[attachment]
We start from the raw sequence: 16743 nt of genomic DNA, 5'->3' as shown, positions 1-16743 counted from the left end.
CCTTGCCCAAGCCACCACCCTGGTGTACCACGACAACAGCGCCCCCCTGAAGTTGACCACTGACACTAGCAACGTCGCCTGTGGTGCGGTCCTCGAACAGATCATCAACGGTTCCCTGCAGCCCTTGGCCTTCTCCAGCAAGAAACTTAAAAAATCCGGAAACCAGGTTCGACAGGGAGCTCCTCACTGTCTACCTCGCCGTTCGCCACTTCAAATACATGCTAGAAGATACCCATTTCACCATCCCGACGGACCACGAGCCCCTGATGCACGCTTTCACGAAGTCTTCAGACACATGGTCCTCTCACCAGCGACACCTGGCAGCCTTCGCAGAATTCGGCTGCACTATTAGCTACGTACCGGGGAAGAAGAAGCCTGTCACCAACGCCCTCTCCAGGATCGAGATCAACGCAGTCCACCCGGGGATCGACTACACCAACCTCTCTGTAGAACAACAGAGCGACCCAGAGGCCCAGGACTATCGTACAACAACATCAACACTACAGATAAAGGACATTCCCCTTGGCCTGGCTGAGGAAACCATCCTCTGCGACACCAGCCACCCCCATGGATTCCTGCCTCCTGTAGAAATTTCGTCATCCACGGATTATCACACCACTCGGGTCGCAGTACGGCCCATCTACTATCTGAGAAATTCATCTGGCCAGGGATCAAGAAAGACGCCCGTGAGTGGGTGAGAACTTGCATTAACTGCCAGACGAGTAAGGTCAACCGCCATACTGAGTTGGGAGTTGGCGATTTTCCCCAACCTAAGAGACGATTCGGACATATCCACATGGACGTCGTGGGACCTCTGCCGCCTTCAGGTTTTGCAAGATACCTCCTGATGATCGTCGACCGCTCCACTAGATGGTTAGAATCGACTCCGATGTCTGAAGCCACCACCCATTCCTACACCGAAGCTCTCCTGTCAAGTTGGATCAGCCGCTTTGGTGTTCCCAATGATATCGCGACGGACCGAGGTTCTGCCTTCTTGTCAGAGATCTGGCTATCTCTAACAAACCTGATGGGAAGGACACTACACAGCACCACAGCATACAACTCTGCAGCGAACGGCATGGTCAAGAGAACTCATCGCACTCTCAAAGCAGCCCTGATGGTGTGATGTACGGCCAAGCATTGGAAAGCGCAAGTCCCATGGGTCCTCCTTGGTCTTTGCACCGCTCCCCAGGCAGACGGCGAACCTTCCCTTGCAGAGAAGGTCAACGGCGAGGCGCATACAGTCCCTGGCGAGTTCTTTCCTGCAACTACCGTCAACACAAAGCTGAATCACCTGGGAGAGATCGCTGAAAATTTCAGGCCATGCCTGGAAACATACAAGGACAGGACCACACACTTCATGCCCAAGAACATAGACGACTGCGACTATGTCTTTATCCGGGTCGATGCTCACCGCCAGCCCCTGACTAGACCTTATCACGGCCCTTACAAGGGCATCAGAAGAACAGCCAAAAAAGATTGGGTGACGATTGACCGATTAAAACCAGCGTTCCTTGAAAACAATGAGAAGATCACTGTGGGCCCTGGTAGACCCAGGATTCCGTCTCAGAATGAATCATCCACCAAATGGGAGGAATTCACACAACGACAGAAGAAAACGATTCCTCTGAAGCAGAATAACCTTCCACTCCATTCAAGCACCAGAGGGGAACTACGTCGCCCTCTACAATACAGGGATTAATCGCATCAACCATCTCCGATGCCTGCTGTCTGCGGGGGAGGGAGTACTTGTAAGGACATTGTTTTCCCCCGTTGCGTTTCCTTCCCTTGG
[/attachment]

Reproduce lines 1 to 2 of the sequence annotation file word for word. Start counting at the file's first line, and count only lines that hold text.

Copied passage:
We start from the raw sequence: 16743 nt of genomic DNA, 5'->3' as shown, positions 1-16743 counted from the left end.
CCTTGCCCAAGCCACCACCCTGGTGTACCACGACAACAGCGCCCCCCTGAAGTTGACCACTGACACTAGCAACGTCGCCTGTGGTGCGGTCCTCGAACAGATCATCAACGGTTCCCTGCAGCCCTTGGCCTTCTCCAGCAAGAAACTTAAAAAATCCGGAAACCAGGTTCGACAGGGAGCTCCTCACTGTCTACCTCGCCGTTCGCCACTTCAAATACATGCTAGAAGATACCCATTTCACCATCCCGACGGACCACGAGCCCCTGATGCACGCTTTCACGAAGTCTTCAGACACATGGTCCTCTCACCAGCGACACCTGGCAGCCTTCGCAGAATTCGGCTGCACTATTAGCTACGTACCGGGGAAGAAGAAGCCTGTCACCAACGCCCTCTCCAGGATCGAGATCAACGCAGTCCACCCGGGGATCGACTACACCAACCTCTCTGTAGAACAACAGAGCGACCCAGAGGCCCAGGACTATCGTACAACAACATCAACACTACAGATAAAGGACATTCCCCTTGGCCTGGCTGAGGAAACCATCCTCTGCGACACCAGCCACCCCCATGGATTCCTGCCTCCTGTAGAAATTTCGTCATCCACGGATTATCACACCACTCGGGTCGCAGTACGGCCCATCTACTATCTGAGAAATTCATCTGGCCAGGGATCAAGAAAGACGCCCGTGAGTGGGTGAGAACTTGCATTAACTGCCAGACGAGTAAGGTCAACCGCCATACTGAGTTGGGAGTTGGCGATTTTCCCCAACCTAAGAGACGATTCGGACATATCCACATGGACGTCGTGGGACCTCTGCCGCCTTCAGGTTTTGCAAGATACCTCCTGATGATCGTCGACCGCTCCACTAGATGGTTAGAATCGACTCCGATGTCTGAAGCCACCACCCATTCCTACACCGAAGCTCTCCTGTCAAGTTGGATCAGCCGCTTTGGTGTTCCCAATGATATCGCGACGGACCGAGGTTCTGCCTTCTTGTCAGAGATCTGGCTATCTCTAACAAACCTGATGGGAAGGACACTACACAGCACCACAGCATACAACTCTGCAGCGAACGGCATGGTCAAGAGAACTCATCGCACTCTCAAAGCAGCCCTGATGGTGTGATGTACGGCCAAGCATTGGAAAGCGCAAGTCCCATGGGTCCTCCTTGGTCTTTGCACCGCTCCCCAGGCAGACGGCGAACCTTCCCTTGCAGAGAAGGTCAACGGCGAGGCGCATACAGTCCCTGGCGAGTTCTTTCCTGCAACTACCGTCAACACAAAGCTGAATCACCTGGGAGAGATCGCTGAAAATTTCAGGCCATGCCTGGAAACATACAAGGACAGGACCACACACTTCATGCCCAAGAACATAGACGACTGCGACTATGTCTTTATCCGGGTCGATGCTCACCGCCAGCCCCTGACTAGACCTTATCACGGCCCTTACAAGGGCATCAGAAGAACAGCCAAAAAAGATTGGGTGACGATTGACCGATTAAAACCAGCGTTCCTTGAAAACAATGAGAAGATCACTGTGGGCCCTGGTAGACCCAGGATTCCGTCTCAGAATGAATCATCCACCAAATGGGAGGAATTCACACAACGACAGAAGAAAACGATTCCTCTGAAGCAGAATAACCTTCCACTCCATTCAAGCACCAGAGGGGAACTACGTCGCCCTCTACAATACAGGGATTAATCGCATCAACCATCTCCGATGCCTGCTGTCTGCGGGGGAGGGAGTACTTGTAAGGACATTGTTTTCCCCCGTTGCGTTTCCTTCCCTTGG